Moreover, a hospital may conduct an audit to review its marketing and sales as well as its processes and negotiations with healthcare insurance providers. Such an audit may offer insights into areas of fraud, wasted revenue, or simply opportunities to optimize spending.

By conducting this series of audits, a medical institution may uncover ways to re-negotiate better contracts with health insurance providers, reduce and optimize spending, and increase revenue streams by providing new services to patients.

New Revenue Sources

Offering new complementary services using your existing resources—without overextending them—is a great way to generate higher revenues from the same cost.

For example, providing home care or at-home visits by doctors can reduce the number of patients, pressure, and chaos in hospital waiting areas. It also offers opportunities for elderly patients to get the medical attention they need and pay for it from the comfort of their homes.

Adding clinic services to a hospital or additional care services to a polyclinic are other examples.

Second Step: Optimizing Costs

The results of the audit will show the gaps and potential areas where a healthcare entity can optimize, reducing its cost and increasing its efficiency. The next step is to implement a cost-optimizing strategy.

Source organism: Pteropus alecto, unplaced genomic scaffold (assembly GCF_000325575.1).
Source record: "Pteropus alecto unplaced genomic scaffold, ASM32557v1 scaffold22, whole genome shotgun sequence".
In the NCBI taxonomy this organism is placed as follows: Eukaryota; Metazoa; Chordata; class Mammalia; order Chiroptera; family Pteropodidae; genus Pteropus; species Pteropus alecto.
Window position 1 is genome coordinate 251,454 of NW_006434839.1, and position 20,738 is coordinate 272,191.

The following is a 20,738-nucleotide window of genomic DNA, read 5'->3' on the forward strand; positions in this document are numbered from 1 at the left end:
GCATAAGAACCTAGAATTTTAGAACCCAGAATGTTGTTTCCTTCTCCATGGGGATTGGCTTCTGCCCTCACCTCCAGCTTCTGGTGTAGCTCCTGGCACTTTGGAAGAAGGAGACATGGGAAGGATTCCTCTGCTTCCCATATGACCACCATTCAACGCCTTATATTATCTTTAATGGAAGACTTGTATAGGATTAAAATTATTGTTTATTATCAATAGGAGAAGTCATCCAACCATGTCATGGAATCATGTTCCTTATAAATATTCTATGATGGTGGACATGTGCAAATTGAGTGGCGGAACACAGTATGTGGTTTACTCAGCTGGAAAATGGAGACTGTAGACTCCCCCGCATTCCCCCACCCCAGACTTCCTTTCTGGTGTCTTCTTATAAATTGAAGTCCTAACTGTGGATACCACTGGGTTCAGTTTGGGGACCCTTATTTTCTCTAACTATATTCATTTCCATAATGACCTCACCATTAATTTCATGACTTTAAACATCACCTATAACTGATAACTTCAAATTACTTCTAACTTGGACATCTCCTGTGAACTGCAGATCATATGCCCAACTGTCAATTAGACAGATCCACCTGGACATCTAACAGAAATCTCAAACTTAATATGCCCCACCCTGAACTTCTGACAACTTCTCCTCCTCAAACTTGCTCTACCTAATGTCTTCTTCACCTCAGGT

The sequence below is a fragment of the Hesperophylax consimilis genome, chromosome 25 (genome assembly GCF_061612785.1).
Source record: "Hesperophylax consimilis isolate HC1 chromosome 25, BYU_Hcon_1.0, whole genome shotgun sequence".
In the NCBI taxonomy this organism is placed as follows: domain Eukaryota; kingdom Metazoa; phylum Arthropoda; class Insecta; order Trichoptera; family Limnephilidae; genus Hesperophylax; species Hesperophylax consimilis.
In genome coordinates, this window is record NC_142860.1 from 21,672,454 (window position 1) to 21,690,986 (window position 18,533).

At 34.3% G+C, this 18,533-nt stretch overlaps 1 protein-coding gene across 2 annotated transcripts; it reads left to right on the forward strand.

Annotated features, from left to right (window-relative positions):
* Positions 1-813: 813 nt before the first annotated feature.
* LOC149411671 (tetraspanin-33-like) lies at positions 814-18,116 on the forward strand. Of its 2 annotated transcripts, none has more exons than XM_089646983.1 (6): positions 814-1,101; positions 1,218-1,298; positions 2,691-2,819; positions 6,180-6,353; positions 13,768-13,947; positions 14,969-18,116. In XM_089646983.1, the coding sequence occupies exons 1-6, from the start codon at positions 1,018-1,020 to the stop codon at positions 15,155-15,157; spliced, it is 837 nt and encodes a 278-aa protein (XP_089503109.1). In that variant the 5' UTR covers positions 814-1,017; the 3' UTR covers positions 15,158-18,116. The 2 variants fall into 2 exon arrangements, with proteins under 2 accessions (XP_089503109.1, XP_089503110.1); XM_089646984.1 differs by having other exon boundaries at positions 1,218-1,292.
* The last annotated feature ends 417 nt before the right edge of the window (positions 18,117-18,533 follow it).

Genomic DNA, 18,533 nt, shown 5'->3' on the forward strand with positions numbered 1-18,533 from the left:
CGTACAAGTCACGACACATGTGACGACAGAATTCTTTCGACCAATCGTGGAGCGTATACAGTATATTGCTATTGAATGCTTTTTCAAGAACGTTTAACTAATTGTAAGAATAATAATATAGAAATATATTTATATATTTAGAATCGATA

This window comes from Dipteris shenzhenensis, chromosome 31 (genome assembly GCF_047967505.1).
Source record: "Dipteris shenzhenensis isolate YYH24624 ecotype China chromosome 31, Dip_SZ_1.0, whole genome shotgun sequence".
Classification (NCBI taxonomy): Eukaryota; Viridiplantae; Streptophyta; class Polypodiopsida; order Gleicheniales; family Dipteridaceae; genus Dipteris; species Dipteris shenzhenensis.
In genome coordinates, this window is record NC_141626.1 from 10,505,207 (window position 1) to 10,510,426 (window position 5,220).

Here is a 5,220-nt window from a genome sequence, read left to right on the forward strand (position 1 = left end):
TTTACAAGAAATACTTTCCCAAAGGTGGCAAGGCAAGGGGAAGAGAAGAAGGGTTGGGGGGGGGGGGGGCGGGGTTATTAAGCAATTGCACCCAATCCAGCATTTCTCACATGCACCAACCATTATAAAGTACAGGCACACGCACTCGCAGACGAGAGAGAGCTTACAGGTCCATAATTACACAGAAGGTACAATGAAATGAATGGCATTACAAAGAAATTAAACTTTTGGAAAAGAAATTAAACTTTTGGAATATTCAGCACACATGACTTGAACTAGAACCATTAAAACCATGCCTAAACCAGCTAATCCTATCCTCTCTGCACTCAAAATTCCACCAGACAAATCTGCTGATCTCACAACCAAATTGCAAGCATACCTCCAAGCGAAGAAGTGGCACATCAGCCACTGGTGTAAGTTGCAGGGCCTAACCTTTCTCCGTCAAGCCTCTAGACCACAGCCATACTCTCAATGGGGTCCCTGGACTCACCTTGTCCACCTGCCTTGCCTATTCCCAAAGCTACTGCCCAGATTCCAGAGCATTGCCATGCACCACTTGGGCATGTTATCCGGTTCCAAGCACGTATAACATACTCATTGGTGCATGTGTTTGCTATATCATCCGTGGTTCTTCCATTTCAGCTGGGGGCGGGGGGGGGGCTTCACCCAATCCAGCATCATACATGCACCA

One of the essential tools that help optimize your operations is technology. Streamlining operations with AI can improve the speed of delivery and accuracy in providing a medical service. 

For example, healthcare professionals can use AI algorithms to analyze medical imaging data and deliver quick and accurate diagnoses. Similarly, Automatic Speed Recognition software can be used to document medical information more accurately.

Auditing and improving the quality of patient care can help hospitals and medical centers increase patient retention and forecast revenues.

Using technology can improve operational performance through the use of booking apps to capture more patients and track their journeys and experiences, automating billing and scheduling to reduce paperwork and expenses, and so on.

Healthcare service providers should use data and analytics to improve decision-making across day-to-day activities, business, operations, spending, recruitment, or any other area. Data can vary from incoming revenue sources, number of health insurance partners and how they contribute to a hospital’s annual revenue, among others.

The healthcare industry is a fast-paced one. One way to optimize costs in healthcare is to help teams adapt to new changes and regulations. Whether these are internal changes or external ones like new laws or legislation.

Regularly upskilling healthcare teams and professionals helps hospitals optimize spending by increasing employee retention and reducing turnover and layoffs. Doing so also reduces recruitment costs and ramp up time for new employees such as nurses, doctors, or even admin roles.

Outsourcing non-core functions such as human resources, recruitment, facilities management, and some financial operations can help optimize healthcare costs.

Conducting regular assessments of your entity’s financial situation along with financial forecasts can offer a clearer picture of where your business is and what you should do to improve.

Related Posts

error: Content is protected !!
Scroll to Top